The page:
Two loans have defaulted from Sanwa Bank's $2 billion Excelsior collateralized loan obligation, triggering an early amortization event that will result in the deal repaying in less than a year - a first-time occurrence for the CLO market.
According to people familiar with the deal, the early amortization event happened because the amortization triggers on the deal were set too tightly. As such, when the two defaulted loans - totaling just $8.5 million - wiped out the cash collateral account, the busted loans reduced the account to below 50% of its original level, which triggered the deal to repay.
"Setting such tight triggers will force you into potentially having an early am event, which is exactly what happened," said one source, an expert in this sector.
What happens in an early amortization event, the source said, is a deal's principal is paid back to the investors prematurely, and an issuer must reflect the payouts on the balance sheet much sooner than expected.
"That means their capital relief disappears," the source said. "They wind up having to amortize their up-front expense over a much shorter period of time."
In this case, the source said, the bank will have to write off the remainder of the amortization schedule over the remaining nine months of the deal. The class A portion of the deal should now be redeemed in full by April 2000, and the subordinate tranches should be redeemed by May 2000, said the source.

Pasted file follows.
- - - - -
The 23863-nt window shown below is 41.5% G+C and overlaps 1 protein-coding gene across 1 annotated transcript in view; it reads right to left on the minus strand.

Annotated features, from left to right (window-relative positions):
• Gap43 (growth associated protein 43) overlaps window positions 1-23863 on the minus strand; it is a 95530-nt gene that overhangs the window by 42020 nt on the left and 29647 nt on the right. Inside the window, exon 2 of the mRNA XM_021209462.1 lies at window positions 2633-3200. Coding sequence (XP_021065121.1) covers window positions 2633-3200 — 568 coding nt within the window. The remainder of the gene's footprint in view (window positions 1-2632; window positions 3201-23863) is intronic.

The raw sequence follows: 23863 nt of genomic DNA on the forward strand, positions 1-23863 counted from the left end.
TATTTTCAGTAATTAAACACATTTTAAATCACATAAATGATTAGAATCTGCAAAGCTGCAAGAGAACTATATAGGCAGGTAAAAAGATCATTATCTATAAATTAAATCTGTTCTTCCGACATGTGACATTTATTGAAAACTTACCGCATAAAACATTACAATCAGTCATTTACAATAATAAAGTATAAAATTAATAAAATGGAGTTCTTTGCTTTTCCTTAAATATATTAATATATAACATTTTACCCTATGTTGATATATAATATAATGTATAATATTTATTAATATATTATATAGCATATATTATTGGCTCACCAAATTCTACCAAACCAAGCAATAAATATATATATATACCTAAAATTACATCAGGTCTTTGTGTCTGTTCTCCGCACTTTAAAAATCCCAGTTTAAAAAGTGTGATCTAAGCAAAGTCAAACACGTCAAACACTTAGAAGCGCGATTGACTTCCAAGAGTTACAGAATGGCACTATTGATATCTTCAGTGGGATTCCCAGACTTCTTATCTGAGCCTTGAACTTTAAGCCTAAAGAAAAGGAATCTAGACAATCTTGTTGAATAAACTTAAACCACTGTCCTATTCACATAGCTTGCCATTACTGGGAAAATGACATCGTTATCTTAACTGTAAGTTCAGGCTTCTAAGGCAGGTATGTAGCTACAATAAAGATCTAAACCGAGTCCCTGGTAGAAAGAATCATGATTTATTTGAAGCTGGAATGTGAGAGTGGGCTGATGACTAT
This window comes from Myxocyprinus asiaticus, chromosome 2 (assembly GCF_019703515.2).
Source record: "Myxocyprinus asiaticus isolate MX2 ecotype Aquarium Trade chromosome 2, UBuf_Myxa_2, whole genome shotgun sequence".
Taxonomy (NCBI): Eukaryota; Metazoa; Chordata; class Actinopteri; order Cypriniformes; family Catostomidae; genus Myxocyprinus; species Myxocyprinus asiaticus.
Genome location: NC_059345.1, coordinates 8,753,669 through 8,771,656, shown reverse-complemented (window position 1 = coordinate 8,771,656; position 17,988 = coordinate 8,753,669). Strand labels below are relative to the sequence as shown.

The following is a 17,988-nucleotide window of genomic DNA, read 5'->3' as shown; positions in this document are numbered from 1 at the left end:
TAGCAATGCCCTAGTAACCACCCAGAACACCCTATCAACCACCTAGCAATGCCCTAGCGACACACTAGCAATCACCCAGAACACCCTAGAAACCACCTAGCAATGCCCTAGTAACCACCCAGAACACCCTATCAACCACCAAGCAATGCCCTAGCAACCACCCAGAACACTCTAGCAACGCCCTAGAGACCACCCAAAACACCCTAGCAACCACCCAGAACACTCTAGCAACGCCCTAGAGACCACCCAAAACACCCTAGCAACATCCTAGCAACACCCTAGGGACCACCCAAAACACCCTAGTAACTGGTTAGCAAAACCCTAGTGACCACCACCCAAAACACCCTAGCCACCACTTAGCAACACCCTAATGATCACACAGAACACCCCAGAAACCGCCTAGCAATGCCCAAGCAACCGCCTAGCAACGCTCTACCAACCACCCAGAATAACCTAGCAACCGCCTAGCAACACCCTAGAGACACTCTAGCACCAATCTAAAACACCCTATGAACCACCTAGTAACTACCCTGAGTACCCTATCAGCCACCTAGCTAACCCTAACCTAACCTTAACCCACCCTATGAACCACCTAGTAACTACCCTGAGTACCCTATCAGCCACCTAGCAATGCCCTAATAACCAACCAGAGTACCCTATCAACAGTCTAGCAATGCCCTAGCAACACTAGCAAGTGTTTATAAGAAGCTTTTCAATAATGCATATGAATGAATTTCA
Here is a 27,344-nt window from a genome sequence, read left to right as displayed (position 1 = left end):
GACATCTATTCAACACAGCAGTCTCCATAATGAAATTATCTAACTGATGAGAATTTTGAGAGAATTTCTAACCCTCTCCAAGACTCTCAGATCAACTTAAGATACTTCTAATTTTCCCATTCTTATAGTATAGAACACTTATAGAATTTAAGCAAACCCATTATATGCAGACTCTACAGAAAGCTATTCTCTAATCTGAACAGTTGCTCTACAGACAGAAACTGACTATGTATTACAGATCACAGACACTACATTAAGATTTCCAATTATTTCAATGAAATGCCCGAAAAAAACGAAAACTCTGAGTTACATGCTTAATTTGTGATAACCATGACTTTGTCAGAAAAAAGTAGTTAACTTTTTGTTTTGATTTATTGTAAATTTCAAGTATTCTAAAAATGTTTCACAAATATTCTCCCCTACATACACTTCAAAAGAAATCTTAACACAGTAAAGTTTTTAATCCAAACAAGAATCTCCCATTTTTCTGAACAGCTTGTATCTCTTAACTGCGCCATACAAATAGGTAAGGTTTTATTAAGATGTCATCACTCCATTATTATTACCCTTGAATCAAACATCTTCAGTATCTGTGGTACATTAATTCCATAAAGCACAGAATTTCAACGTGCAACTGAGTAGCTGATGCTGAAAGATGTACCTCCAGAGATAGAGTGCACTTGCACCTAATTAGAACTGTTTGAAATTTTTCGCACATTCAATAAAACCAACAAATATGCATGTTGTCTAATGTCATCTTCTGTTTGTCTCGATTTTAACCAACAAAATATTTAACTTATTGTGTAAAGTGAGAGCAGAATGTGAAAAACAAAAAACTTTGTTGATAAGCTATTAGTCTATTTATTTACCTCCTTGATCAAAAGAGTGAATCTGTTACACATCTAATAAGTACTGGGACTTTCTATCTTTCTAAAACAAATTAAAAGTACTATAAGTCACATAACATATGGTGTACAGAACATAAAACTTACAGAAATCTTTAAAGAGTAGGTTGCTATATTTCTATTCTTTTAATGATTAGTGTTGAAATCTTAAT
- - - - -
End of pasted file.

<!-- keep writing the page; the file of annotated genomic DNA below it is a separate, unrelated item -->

Observers differ on the reasons why the triggers, set to fire after a loss of $8.5 million, were set so tightly.
One line of thinking blames Sanwa for its strict loan-loss requirements. "They wanted a low credit enhancement," said one source. "They wanted capital relief at a low cost, so they had to set a tight trigger."
Yet others place the blame with the rating agencies, saying they believed that the triggers were required to get favorable ratings from Moody's Investors Service and Standard & Poor's Ratings Group, which rated the deal Aaa and AAA, respectively.
Neither rating agency could be reached for comment on any actions taken on the Excelsior deal, nor would they say whether they had placed the deal on their watch lists for possible downgrades.
The defaulted loans were not believed to have exposure to the emerging markets sector, a market that had experienced considerable liquidity troubles late last year, and had caused spreads on some of these deals to widen.
A source close to the bank felt that the higher-than-expected expenses caused from the early am would not bite into the bank's net income statement for year end, because the large amount of assets backing the bank would cushion the loss.
Though the source was not certain. "The bank has $30 billion in assets alone in this branch," the source said. "But I don't know. It's a $2 billion portfolio."